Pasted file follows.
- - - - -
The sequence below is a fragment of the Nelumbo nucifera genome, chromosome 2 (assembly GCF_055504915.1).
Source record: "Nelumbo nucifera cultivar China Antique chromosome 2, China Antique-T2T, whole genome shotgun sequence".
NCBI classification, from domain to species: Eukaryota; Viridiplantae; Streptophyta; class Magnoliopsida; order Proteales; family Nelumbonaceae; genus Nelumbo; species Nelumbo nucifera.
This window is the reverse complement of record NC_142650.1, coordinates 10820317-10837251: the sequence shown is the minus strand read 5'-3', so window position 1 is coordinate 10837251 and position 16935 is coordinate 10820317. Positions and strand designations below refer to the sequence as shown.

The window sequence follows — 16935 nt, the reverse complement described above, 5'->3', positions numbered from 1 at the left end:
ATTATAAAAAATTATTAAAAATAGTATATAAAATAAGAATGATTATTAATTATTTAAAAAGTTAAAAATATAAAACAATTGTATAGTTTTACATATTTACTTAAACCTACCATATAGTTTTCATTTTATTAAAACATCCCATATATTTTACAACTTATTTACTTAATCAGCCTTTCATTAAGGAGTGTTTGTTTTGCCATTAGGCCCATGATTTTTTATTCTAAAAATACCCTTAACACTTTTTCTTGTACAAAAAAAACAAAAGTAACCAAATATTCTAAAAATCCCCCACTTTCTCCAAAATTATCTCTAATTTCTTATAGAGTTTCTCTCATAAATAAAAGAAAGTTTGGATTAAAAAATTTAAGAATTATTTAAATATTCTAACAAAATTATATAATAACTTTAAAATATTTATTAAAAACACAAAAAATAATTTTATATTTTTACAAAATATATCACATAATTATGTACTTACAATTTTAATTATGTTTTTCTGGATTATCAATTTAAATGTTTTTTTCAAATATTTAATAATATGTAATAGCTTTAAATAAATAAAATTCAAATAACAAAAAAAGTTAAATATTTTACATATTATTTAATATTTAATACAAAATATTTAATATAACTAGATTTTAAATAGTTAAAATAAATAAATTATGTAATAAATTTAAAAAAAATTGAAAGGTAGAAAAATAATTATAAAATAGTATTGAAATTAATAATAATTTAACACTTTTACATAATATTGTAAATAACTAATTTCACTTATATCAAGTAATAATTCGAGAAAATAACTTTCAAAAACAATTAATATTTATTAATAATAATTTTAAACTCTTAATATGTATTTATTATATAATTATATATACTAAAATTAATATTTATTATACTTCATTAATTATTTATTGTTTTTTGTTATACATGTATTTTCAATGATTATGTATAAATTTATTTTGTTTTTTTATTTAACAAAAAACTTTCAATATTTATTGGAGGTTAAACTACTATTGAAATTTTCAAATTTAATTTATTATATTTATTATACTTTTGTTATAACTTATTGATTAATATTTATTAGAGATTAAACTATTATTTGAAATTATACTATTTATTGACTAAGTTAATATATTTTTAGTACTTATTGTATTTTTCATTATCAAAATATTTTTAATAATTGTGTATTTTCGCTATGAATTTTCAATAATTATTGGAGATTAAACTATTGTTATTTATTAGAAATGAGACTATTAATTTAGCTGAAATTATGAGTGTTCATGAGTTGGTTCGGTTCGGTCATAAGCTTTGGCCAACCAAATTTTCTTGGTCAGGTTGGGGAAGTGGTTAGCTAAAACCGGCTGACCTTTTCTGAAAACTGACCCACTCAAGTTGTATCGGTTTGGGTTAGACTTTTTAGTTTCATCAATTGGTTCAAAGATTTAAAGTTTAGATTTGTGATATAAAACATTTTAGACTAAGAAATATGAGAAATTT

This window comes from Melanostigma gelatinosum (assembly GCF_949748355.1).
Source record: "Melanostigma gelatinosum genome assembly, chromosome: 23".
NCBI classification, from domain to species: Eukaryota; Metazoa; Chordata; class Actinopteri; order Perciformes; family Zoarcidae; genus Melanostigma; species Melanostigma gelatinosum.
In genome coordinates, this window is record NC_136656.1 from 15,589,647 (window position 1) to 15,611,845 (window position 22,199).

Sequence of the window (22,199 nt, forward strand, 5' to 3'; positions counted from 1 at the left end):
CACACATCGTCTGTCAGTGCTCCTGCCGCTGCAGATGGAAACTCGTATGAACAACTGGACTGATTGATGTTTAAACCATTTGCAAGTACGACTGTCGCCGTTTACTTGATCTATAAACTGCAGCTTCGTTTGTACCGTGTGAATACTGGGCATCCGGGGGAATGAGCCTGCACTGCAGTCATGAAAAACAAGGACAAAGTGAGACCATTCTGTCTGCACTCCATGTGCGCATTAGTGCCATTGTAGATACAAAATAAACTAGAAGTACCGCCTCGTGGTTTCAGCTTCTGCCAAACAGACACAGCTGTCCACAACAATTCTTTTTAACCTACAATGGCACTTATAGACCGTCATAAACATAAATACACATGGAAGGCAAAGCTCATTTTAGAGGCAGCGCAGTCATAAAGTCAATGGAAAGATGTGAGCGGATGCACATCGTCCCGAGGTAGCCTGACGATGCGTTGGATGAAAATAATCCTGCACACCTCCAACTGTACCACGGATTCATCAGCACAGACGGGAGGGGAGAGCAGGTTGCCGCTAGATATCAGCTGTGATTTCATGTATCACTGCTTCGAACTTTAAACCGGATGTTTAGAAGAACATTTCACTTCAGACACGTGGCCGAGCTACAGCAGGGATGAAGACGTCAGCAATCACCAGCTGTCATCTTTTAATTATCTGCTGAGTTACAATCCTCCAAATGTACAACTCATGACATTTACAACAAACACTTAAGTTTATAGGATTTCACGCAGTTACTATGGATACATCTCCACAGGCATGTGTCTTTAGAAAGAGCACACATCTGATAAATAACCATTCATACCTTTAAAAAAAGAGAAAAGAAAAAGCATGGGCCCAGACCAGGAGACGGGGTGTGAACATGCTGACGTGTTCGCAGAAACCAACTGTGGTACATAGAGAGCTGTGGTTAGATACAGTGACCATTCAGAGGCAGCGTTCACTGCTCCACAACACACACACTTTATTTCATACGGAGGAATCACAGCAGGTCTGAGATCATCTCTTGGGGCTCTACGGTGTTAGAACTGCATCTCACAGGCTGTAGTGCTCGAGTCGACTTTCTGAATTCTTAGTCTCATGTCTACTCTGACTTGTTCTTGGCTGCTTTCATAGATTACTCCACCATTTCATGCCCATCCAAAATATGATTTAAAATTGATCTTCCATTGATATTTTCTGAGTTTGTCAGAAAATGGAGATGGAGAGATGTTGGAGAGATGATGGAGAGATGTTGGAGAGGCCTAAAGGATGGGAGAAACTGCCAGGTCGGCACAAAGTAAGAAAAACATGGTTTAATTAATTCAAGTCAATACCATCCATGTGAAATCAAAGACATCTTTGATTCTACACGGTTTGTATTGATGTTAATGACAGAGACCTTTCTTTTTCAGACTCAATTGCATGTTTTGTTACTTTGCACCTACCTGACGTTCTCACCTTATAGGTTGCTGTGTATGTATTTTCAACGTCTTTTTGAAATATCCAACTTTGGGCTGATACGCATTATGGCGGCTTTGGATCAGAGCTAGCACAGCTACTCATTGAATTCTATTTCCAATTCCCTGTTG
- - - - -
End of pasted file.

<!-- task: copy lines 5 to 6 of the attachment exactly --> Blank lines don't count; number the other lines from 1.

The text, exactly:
The window sequence follows — 16935 nt, the reverse complement described above, 5'->3', positions numbered from 1 at the left end:
ATTATAAAAAATTATTAAAAATAGTATATAAAATAAGAATGATTATTAATTATTTAAAAAGTTAAAAATATAAAACAATTGTATAGTTTTACATATTTACTTAAACCTACCATATAGTTTTCATTTTATTAAAACATCCCATATATTTTACAACTTATTTACTTAATCAGCCTTTCATTAAGGAGTGTTTGTTTTGCCATTAGGCCCATGATTTTTTATTCTAAAAATACCCTTAACACTTTTTCTTGTACAAAAAAAACAAAAGTAACCAAATATTCTAAAAATCCCCCACTTTCTCCAAAATTATCTCTAATTTCTTATAGAGTTTCTCTCATAAATAAAAGAAAGTTTGGATTAAAAAATTTAAGAATTATTTAAATATTCTAACAAAATTATATAATAACTTTAAAATATTTATTAAAAACACAAAAAATAATTTTATATTTTTACAAAATATATCACATAATTATGTACTTACAATTTTAATTATGTTTTTCTGGATTATCAATTTAAATGTTTTTTTCAAATATTTAATAATATGTAATAGCTTTAAATAAATAAAATTCAAATAACAAAAAAAGTTAAATATTTTACATATTATTTAATATTTAATACAAAATATTTAATATAACTAGATTTTAAATAGTTAAAATAAATAAATTATGTAATAAATTTAAAAAAAATTGAAAGGTAGAAAAATAATTATAAAATAGTATTGAAATTAATAATAATTTAACACTTTTACATAATATTGTAAATAACTAATTTCACTTATATCAAGTAATAATTCGAGAAAATAACTTTCAAAAACAATTAATATTTATTAATAATAATTTTAAACTCTTAATATGTATTTATTATATAATTATATATACTAAAATTAATATTTATTATACTTCATTAATTATTTATTGTTTTTTGTTATACATGTATTTTCAATGATTATGTATAAATTTATTTTGTTTTTTTATTTAACAAAAAACTTTCAATATTTATTGGAGGTTAAACTACTATTGAAATTTTCAAATTTAATTTATTATATTTATTATACTTTTGTTATAACTTATTGATTAATATTTATTAGAGATTAAACTATTATTTGAAATTATACTATTTATTGACTAAGTTAATATATTTTTAGTACTTATTGTATTTTTCATTATCAAAATATTTTTAATAATTGTGTATTTTCGCTATGAATTTTCAATAATTATTGGAGATTAAACTATTGTTATTTATTAGAAATGAGACTATTAATTTAGCTGAAATTATGAGTGTTCATGAGTTGGTTCGGTTCGGTCATAAGCTTTGGCCAACCAAATTTTCTTGGTCAGGTTGGGGAAGTGGTTAGCTAAAACCGGCTGACCTTTTCTGAAAACTGACCCACTCAAGTTGTATCGGTTTGGGTTAGACTTTTTAGTTTCATCAATTGGTTCAAAGATTTAAAGTTTAGATTTGTGATATAAAACATTTTAGACTAAGAAATATGAGAAATTT